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Conflict of Interest
Submitted by Scott Cleland on Tue, 2012-04-24 10:47
Compare Google's law enforcement record here with Google's public representations below to determine for yourself if they match up.
Submitted by Scott Cleland on Tue, 2012-04-17 09:32
Google often acts as if it thinks it is above the law. That may be the most plausible explanation for why Google is under antitrust investigation on five continents, has had 35+ privacy scandals, and has been sued for eight different kinds of infringement/theft from most every content industry.
Submitted by Scott Cleland on Mon, 2012-04-09 11:50
Submitted by Scott Cleland on Fri, 2012-03-16 17:47
Memo: To All Google Spokespeople
From: Brandi Sparkles & the Privacy Excuse Algorithm Team (PEAT)
RE: The New Google Public Line on FTC/State/EU Privacy Investigations
Google has changed the company's public line concerning our inadvertent, unintentional, un-anticipatable, accidental, unexpected, unwitting, un-premeditated, unconscious, and totally innocent bypassing of Apple Safari browser's privacy protections, which was first reported by the Wall Street Journal February 19th, and which is now being investigated by the FTC, State Attorneys General, and the EU per the WSJ today.
Submitted by Scott Cleland on Wed, 2012-03-07 14:15
See my Daily Caller Op-Ed: "EU Filling FTC Void of Google Law Enforcement."
The evidence is mounting that the European Union is stepping in to fill the void of FTC law enforcement concerning Google. Currently, EU law enforcement is confronting Google on at least three different major law enforcement matters, and in the U.S., the DOJ, State Attorneys General, and Congressional overseers have taken a consistent, bipartisan tough law enforcement approach with Google. However, this is in stark contrast to the FTC's consistently lax law enforcement record with Google.
For the full story and evidence click here.
Submitted by Scott Cleland on Fri, 2012-03-02 17:16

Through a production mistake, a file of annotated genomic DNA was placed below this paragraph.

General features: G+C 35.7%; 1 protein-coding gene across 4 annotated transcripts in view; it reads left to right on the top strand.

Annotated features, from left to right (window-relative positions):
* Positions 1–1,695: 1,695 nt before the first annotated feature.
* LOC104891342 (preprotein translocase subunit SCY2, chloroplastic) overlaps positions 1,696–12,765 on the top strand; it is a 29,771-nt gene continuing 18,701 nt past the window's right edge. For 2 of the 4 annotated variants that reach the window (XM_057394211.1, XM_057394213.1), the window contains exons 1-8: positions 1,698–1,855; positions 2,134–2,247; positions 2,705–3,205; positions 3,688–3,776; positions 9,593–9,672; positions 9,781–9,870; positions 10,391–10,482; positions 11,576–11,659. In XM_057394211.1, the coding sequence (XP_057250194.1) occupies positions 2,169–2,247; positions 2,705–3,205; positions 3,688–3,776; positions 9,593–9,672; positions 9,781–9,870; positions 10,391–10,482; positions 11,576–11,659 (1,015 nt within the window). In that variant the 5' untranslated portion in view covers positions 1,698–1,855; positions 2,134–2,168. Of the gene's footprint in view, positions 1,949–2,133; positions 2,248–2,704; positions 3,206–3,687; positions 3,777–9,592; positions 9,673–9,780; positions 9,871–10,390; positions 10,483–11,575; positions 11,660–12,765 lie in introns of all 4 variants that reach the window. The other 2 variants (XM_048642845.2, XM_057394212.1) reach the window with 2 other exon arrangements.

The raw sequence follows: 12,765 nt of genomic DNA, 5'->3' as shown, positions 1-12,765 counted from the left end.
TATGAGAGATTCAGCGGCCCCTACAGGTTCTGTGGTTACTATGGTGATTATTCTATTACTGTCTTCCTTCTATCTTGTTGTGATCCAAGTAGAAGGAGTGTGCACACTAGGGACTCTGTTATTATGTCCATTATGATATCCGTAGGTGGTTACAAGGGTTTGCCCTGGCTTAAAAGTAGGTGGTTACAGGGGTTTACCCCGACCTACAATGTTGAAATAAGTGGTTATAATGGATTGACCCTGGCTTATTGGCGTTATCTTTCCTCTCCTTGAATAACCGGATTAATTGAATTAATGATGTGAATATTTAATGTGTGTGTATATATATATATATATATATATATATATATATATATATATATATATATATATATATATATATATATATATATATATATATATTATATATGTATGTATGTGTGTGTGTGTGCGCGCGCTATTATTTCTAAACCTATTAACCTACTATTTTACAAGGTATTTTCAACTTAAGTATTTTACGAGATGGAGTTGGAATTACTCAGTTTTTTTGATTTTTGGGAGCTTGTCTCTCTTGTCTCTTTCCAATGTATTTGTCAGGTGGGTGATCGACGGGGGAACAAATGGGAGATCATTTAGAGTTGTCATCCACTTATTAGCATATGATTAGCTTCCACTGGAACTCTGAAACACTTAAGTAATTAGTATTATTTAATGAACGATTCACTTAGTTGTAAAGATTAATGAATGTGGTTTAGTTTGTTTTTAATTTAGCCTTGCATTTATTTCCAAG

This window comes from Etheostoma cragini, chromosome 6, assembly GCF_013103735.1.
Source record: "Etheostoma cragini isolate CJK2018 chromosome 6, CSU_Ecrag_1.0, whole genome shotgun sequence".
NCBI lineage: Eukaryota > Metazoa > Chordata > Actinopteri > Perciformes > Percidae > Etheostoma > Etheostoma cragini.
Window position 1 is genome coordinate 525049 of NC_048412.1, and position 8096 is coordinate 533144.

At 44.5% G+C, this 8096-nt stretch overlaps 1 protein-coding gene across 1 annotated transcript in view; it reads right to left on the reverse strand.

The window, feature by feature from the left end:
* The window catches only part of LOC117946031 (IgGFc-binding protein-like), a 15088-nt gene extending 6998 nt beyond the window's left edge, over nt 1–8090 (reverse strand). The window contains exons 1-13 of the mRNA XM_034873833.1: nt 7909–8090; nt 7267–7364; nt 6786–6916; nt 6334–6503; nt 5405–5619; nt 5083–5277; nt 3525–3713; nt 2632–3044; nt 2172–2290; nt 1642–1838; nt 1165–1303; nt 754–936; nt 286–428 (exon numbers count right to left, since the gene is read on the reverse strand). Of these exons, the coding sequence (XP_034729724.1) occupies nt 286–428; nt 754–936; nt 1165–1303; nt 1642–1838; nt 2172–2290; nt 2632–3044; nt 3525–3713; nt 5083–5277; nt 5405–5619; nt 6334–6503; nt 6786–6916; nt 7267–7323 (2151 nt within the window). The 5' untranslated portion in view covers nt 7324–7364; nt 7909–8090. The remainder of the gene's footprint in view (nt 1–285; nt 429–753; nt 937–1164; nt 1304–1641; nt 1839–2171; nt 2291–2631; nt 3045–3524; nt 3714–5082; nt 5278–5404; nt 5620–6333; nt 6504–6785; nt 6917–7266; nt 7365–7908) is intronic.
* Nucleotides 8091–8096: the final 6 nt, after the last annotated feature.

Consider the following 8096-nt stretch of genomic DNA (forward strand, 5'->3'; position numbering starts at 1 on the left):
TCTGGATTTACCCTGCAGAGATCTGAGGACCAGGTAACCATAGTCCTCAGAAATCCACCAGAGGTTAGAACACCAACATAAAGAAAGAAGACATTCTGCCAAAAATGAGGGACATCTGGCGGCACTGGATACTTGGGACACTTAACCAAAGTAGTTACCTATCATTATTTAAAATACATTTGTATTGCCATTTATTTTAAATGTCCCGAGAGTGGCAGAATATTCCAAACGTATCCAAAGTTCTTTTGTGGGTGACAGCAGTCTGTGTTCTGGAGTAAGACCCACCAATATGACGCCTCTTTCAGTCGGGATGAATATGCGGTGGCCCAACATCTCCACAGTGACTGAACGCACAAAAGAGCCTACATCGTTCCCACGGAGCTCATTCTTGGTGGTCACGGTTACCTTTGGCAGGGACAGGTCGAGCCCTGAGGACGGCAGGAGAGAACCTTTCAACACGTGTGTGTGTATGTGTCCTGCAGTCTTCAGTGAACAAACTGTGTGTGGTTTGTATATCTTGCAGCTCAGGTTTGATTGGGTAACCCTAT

Count me as totally perplexed how the supposedly-security-minded U.S. State Department could decide to adopt security-challenged Google's Chrome browser for worldwide use by the State Department. What are they thinking?
Chrome is a consumer-grade, ad-supported, tracking-driven browser. By design Chrome has an advertising default omni-tracking capability inappropriate for Federal Government secret classified work. For the first time only last week, Google begrudgingly committed to offering a voluntary do-not-track capability for Chrome by the end of 2012 as part of the White House brokered Online Privacy Bill of Rights. However, will Google respect the State Department's right to secrecy? That's a very fair question given that…
Submitted by Scott Cleland on Wed, 2012-02-29 11:50
In anticipation of Google formally closing its "transformative" Motorola acquisition, investors soon will have to figure out the appropriate new valuation model/multiple for GOOG-MMI. Arguably, few major companies have undermined or confused their valuation model/multiple more for investors than Google, which acquired a major company that is it's investment, financial, operational, and cultural opposite.
Submitted by Scott Cleland on Wed, 2012-02-22 13:22
Since Privacy International ranked Google worst in the world for Privacy in its 2007 privacy survey for its unique “comprehensive consumer surveillance & entrenched hostility to privacy,” Google has had at least 24 more public scandals/controversies over privacy/security.
Submitted by Scott Cleland on Fri, 2012-02-17 16:20
(Note: The text in quotations are verbatim quotes from Google via a Politico post. The italics in [ ] is a satirical translation of what Google really is saying.)
“Google’s Rachel Whetstone, senior vice president for Communications and Public Policy issued the following statement to POLITICO regarding a WSJ report that the company has been bypassing the privacy settings of Apple's Web browser on iPhones and computers:”
“The Journal mischaracterizes what happened and why.”
“We used known Safari functionality to provide features that signed-in Google users had enabled.”
Submitted by Scott Cleland on Thu, 2012-02-16 11:31
A recent poll from JZ Analytics on how Americans view the problem of online piracy and online counterfeit goods – the problem that anti-piracy legislation (SOPA/PIPA) attempted to address -- indicates that Americans’ views overall are different than the several million subset of Americans that signed Google’s and other’s online petitions opposing the anti-piracy legislation as “censorship” that would “break the Internet.” The poll also indicates Americans have concerns with Google’s record and stance on piracy.
The JZ Analytics online survey of 1,001 Americans was conducted December 27-28, 2011 and has a margin of error of +/-3.2%.
I. Summary of Poll Results:
A. General Questions